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MacGillivray's Warbler

Geothlypis tolmiei

Length: 5.25 inches Wingspan: 8.25 inches Seasonality: Summer / Migrant
ID Keys: Olive upperparts, yellow below, crisp white crescents above and below the eye.  Males with blackish throats, females with grayish throats.  

Macgillivray's Warbler - Geothlypis tolmiei MacGillivray's Warbler is a close relative of the Mourning Warbler, generally taking it's ecological niche in the western part of the continent.  They can be locally abundant during migration through the western United States, especially in the Southwest U.S.  They often skulk low among dense thickets except during the breeding season, when males will often sing exuberantly from a high exposed perch.


During the summer breeding season, they prefer thickets and dense forest undergrowth, usually near clearings or forest edges, and along stream bottoms.  They can often be found in burned areas or short brushy second-growth forest.  They are also usually found in forest undergrowth during the winter in the tropics.


Primarily feeds on insects, but will also take spiders and occasionally worms.  They also are known to feed at sapsucker drill wells.  


Forages in brush and forest undergrowth, typically close to the ground, looking for insects in the foliage.  Will also hop around on the ground in pursuit of insects.


June and July. The nest of a MacGillivray's Warbler is a small cup of grasses, leaves, bark, and weed stems, lined with finer grasses, hair, rootlets, and moss. The female lays between 3 and 5 eggs, and she alone incubates them. The young hatch after 11 to 14 days, with both parents helping to feed them. The young fledge from the nest about 10 days after hatching, with parents continuing to feed the fledglings for another 7 to 10 days.


Usually a 2-part song, with 3 to 5 short notes followed by 2 or 3 notes at a lower pitch.

1Click here to hear the song of a MacGillivray's Warbler

2Click here to hear the call of a MacGillivray's Warbler


Summers throughout much of the western United States and western Canada.  Winters in Mexico and Central America.

Interactive eBird map:

Click here to access an interactive eBird map of MacGillivray's Warbler sightings

Similar Species:

Similar in appearance to a pair of other "dark-hooded" Warbler species:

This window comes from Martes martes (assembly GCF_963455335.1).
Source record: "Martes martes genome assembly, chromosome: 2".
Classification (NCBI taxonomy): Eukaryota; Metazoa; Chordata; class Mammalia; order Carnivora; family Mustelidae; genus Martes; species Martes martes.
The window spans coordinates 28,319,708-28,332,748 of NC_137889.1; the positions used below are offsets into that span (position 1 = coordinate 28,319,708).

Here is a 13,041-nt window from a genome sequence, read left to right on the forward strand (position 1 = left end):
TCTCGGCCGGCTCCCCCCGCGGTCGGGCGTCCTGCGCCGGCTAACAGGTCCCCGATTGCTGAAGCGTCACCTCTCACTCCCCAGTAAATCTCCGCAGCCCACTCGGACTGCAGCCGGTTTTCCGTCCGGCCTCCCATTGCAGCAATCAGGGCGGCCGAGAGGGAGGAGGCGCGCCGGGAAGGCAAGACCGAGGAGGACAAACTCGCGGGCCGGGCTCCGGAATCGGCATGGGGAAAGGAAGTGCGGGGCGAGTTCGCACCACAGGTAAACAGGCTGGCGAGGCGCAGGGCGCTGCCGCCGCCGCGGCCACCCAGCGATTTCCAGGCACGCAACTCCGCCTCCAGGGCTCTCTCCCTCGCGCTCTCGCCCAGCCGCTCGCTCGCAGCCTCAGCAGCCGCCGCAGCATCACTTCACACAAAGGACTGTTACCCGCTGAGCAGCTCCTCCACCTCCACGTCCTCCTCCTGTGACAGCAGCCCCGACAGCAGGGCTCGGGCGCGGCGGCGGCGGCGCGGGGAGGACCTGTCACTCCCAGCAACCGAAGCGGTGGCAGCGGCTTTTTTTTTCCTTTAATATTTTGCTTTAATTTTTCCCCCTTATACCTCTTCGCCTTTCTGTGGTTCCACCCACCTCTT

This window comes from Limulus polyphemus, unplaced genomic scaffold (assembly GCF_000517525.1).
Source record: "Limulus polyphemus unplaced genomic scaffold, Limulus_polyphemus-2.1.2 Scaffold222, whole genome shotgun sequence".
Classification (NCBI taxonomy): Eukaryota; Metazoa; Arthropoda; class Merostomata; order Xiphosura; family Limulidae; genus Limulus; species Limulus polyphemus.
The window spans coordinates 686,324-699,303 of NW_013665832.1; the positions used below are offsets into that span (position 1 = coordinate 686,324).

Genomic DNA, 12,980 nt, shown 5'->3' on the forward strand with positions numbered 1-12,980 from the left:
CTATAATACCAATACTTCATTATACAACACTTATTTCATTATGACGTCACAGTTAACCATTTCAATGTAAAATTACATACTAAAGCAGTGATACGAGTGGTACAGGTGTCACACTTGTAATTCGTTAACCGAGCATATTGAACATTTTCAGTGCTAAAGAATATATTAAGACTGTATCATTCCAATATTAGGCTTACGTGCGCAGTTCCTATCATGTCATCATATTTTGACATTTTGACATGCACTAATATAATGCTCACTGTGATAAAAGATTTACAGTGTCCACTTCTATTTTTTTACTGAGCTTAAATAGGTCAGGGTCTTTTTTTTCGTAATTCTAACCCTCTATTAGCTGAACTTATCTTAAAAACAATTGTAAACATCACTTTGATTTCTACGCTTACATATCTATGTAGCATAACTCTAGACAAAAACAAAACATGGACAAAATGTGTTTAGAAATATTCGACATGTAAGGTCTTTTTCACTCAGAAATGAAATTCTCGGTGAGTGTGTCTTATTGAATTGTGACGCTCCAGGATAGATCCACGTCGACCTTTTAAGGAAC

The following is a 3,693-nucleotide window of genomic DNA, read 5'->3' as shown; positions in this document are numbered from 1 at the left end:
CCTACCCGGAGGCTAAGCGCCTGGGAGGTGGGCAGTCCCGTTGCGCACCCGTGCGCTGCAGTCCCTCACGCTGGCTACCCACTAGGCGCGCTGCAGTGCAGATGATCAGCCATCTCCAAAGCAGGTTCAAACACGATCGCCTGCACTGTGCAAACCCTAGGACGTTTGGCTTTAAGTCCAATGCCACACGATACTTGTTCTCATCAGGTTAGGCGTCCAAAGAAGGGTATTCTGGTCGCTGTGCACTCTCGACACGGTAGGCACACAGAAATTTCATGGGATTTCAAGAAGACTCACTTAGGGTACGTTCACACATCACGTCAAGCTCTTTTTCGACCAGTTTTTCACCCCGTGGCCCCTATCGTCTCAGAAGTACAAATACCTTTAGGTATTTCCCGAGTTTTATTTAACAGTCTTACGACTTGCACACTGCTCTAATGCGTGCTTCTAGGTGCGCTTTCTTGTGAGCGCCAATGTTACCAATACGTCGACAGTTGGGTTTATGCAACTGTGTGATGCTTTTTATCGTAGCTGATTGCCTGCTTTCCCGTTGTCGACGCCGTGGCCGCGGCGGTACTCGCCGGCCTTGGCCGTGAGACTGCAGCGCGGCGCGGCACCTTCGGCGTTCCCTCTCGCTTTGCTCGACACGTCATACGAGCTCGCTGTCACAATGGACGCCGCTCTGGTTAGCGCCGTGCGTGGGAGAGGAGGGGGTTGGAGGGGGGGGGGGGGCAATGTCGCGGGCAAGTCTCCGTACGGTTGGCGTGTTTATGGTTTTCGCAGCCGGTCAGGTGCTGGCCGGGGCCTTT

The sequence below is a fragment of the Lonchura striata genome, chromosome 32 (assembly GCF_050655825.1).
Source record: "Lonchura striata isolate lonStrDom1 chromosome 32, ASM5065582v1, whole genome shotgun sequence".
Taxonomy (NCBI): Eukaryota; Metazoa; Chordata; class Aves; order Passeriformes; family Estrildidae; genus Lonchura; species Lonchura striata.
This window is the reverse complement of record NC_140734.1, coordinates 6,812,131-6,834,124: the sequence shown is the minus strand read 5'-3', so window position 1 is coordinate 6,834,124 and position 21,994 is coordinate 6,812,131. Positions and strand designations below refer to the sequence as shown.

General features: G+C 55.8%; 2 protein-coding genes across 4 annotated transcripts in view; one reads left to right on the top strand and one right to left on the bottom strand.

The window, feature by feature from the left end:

Conservation Status:

Populations have evidently declined slightly in recent decades, based on survey accounts such as the Breeding Bird Survey. However, MacGillivray's Warblers are still found across a broad geographic area, and are relatively common in parts of their normal range. The IUCN considers MacGillivray's Warbler to be a species of "Least Concern".

South Dakota Hotspot:

MacGillivray's Warblers breed in the Black Hills, and can often be found in the Spearfish Canyon area.

Further Information:

1) BirdWeb - MacGillivray's Warbler

2) WhatBird - MacGillivray's Warbler

3) Audubon Guide - MacGillivray's Warbler

Photo Information:

July 12th, 2019 - Hell's Canyon, Black Hills of South Dakota -- Terry Sohl

Audio File Credits:

1Ed Pandolfino. Recorded in El Dorado County, California on July 9th, 2018. Original file and recording from xeno-canto.

2Richard E. Webster. Recorded in Sinaloa, Mexico on April 20th, 2019. Original file and recording from xeno-canto.

Click on the map below for a higher-resolution view
MacGillivray's Warbler - Range Map
South Dakota Status: Uncommon summer resident in the Black Hills.  Rare migrant elsewhere in the far west, accidental in the rest of the state.

Additional MacGillivray's Warbler Photos
Click above for a page devoted to photos, or on images below for higher-resolution versions
 MacGillivray's Warbler 1 - Geothlypis tolmieiMacGillivray's Warbler 2 - Geothlypis tolmieiMacGillivray's Warbler 3 - Geothlypis tolmieiMacGillivray's Warbler 4 - Geothlypis tolmieiMacGillivray's Warbler 5 - Geothlypis tolmiei